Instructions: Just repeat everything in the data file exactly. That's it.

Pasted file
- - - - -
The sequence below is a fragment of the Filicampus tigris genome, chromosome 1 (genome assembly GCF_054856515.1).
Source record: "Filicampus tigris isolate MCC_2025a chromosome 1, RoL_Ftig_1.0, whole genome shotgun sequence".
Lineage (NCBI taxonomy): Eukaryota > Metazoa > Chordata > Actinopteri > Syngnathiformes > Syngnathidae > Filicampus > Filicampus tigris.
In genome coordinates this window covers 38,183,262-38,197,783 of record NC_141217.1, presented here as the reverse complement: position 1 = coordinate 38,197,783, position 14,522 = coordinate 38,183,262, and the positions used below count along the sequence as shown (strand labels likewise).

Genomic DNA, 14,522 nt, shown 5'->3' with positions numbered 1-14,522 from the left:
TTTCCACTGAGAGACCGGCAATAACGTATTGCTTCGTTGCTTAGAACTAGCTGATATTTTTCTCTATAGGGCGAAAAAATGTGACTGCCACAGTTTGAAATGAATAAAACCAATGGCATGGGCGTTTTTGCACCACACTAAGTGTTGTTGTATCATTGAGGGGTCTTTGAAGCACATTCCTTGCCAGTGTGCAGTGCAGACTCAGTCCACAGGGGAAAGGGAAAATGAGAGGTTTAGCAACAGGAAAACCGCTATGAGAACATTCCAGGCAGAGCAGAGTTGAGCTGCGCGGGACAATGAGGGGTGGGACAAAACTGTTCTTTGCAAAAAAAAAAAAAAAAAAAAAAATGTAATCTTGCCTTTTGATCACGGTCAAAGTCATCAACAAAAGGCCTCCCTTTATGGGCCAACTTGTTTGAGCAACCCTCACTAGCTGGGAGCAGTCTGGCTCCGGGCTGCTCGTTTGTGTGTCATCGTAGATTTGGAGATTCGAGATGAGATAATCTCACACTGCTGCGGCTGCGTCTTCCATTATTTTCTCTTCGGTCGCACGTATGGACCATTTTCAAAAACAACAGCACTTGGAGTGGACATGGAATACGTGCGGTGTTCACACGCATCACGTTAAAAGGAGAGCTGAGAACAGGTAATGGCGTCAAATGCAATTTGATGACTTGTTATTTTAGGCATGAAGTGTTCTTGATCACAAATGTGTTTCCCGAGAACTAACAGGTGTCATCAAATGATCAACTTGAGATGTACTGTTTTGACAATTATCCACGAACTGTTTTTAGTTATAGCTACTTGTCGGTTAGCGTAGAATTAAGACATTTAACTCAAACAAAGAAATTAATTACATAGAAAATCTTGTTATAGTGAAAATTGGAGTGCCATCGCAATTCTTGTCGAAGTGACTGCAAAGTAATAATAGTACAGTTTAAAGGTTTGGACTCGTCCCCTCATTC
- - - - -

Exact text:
The sequence below is a fragment of the Filicampus tigris genome, chromosome 1 (genome assembly GCF_054856515.1).
Source record: "Filicampus tigris isolate MCC_2025a chromosome 1, RoL_Ftig_1.0, whole genome shotgun sequence".
Lineage (NCBI taxonomy): Eukaryota > Metazoa > Chordata > Actinopteri > Syngnathiformes > Syngnathidae > Filicampus > Filicampus tigris.
In genome coordinates this window covers 38,183,262-38,197,783 of record NC_141217.1, presented here as the reverse complement: position 1 = coordinate 38,197,783, position 14,522 = coordinate 38,183,262, and the positions used below count along the sequence as shown (strand labels likewise).

Genomic DNA, 14,522 nt, shown 5'->3' with positions numbered 1-14,522 from the left:
TTTCCACTGAGAGACCGGCAATAACGTATTGCTTCGTTGCTTAGAACTAGCTGATATTTTTCTCTATAGGGCGAAAAAATGTGACTGCCACAGTTTGAAATGAATAAAACCAATGGCATGGGCGTTTTTGCACCACACTAAGTGTTGTTGTATCATTGAGGGGTCTTTGAAGCACATTCCTTGCCAGTGTGCAGTGCAGACTCAGTCCACAGGGGAAAGGGAAAATGAGAGGTTTAGCAACAGGAAAACCGCTATGAGAACATTCCAGGCAGAGCAGAGTTGAGCTGCGCGGGACAATGAGGGGTGGGACAAAACTGTTCTTTGCAAAAAAAAAAAAAAAAAAAAAAATGTAATCTTGCCTTTTGATCACGGTCAAAGTCATCAACAAAAGGCCTCCCTTTATGGGCCAACTTGTTTGAGCAACCCTCACTAGCTGGGAGCAGTCTGGCTCCGGGCTGCTCGTTTGTGTGTCATCGTAGATTTGGAGATTCGAGATGAGATAATCTCACACTGCTGCGGCTGCGTCTTCCATTATTTTCTCTTCGGTCGCACGTATGGACCATTTTCAAAAACAACAGCACTTGGAGTGGACATGGAATACGTGCGGTGTTCACACGCATCACGTTAAAAGGAGAGCTGAGAACAGGTAATGGCGTCAAATGCAATTTGATGACTTGTTATTTTAGGCATGAAGTGTTCTTGATCACAAATGTGTTTCCCGAGAACTAACAGGTGTCATCAAATGATCAACTTGAGATGTACTGTTTTGACAATTATCCACGAACTGTTTTTAGTTATAGCTACTTGTCGGTTAGCGTAGAATTAAGACATTTAACTCAAACAAAGAAATTAATTACATAGAAAATCTTGTTATAGTGAAAATTGGAGTGCCATCGCAATTCTTGTCGAAGTGACTGCAAAGTAATAATAGTACAGTTTAAAGGTTTGGACTCGTCCCCTCATTC